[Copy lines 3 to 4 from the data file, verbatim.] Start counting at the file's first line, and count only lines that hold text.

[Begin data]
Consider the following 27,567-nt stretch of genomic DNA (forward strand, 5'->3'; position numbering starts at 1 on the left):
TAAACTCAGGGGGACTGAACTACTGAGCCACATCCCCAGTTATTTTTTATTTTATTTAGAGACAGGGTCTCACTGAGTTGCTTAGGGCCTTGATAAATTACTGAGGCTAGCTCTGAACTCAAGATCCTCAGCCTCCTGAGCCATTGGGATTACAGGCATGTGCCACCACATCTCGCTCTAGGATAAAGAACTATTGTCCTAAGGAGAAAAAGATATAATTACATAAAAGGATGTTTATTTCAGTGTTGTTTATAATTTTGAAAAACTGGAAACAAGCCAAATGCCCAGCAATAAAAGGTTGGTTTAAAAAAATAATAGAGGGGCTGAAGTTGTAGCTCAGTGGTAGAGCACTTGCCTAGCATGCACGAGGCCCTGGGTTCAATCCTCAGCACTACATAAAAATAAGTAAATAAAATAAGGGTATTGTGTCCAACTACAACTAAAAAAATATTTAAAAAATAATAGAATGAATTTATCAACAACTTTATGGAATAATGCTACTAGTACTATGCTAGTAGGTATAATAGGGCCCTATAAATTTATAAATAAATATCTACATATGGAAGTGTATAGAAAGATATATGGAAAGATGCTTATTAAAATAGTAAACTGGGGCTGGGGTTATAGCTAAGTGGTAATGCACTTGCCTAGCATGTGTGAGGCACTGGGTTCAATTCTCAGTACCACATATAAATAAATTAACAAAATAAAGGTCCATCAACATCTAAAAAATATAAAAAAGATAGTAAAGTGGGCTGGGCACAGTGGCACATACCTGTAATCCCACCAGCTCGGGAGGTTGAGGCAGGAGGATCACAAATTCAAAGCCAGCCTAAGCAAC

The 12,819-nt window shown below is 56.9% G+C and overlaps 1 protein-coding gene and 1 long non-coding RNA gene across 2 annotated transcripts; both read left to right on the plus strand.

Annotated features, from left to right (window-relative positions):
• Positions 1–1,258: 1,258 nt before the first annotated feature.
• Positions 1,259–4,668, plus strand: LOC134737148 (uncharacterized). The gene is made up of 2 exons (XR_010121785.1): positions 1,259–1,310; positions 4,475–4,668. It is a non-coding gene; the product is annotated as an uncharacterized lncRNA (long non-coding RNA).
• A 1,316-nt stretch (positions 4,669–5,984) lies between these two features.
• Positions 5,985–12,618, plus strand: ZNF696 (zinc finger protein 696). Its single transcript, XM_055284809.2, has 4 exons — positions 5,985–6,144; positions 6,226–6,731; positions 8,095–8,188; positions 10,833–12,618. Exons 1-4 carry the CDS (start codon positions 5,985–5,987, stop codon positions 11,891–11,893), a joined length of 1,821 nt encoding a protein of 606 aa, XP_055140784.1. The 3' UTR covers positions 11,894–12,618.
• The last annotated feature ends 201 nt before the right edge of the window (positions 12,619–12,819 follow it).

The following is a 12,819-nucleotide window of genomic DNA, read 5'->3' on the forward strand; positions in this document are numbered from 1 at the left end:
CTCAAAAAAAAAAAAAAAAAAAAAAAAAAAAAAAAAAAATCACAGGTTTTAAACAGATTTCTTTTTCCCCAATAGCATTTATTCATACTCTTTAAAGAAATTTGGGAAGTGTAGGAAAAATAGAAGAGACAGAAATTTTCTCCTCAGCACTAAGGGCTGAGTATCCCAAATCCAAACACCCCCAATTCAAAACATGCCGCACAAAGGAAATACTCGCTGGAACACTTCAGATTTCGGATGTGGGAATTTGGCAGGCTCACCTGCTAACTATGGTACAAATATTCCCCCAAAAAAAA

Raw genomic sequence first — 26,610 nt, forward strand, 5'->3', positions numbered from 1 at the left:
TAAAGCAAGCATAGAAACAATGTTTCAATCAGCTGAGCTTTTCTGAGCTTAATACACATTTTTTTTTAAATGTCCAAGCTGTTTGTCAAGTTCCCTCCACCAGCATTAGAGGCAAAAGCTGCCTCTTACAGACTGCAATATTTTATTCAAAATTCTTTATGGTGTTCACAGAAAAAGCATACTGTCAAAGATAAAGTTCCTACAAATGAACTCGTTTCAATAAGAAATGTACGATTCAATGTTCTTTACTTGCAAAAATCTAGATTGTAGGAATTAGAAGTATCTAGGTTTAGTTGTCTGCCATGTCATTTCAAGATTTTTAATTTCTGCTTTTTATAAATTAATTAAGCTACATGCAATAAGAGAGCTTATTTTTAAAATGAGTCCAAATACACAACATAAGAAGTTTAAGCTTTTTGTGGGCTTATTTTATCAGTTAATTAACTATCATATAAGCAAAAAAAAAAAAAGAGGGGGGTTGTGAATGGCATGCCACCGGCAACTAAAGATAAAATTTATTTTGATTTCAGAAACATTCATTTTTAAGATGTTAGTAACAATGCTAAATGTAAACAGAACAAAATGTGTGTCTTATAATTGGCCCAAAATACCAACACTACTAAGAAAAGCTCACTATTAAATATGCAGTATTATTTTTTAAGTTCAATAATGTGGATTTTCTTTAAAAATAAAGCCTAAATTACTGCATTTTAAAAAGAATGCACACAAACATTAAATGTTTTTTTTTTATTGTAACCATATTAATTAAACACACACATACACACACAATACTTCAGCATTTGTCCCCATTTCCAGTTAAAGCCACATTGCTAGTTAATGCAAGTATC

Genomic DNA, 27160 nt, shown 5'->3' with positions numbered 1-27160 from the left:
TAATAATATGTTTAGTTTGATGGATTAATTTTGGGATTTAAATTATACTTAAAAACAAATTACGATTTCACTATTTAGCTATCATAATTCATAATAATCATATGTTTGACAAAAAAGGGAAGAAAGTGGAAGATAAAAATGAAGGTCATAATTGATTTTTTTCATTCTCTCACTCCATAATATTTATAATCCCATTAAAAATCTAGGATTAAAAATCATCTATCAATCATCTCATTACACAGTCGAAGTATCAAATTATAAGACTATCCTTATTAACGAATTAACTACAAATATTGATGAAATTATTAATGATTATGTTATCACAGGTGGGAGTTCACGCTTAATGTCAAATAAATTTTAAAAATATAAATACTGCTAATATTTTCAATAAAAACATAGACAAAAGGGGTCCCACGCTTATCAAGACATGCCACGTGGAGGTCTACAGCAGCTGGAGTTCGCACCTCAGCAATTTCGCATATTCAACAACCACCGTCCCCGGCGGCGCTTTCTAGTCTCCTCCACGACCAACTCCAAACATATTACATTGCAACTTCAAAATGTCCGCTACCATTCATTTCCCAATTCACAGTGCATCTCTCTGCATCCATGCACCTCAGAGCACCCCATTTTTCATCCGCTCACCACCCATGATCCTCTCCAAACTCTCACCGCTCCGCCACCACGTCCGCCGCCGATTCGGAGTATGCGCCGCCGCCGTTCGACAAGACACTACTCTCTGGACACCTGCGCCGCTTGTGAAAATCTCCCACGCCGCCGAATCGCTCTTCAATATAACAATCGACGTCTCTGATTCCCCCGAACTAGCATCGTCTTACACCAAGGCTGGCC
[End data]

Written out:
The 12,819-nt window shown below is 56.9% G+C and overlaps 1 protein-coding gene and 1 long non-coding RNA gene across 2 annotated transcripts; both read left to right on the plus strand.

Annotated features, from left to right (window-relative positions):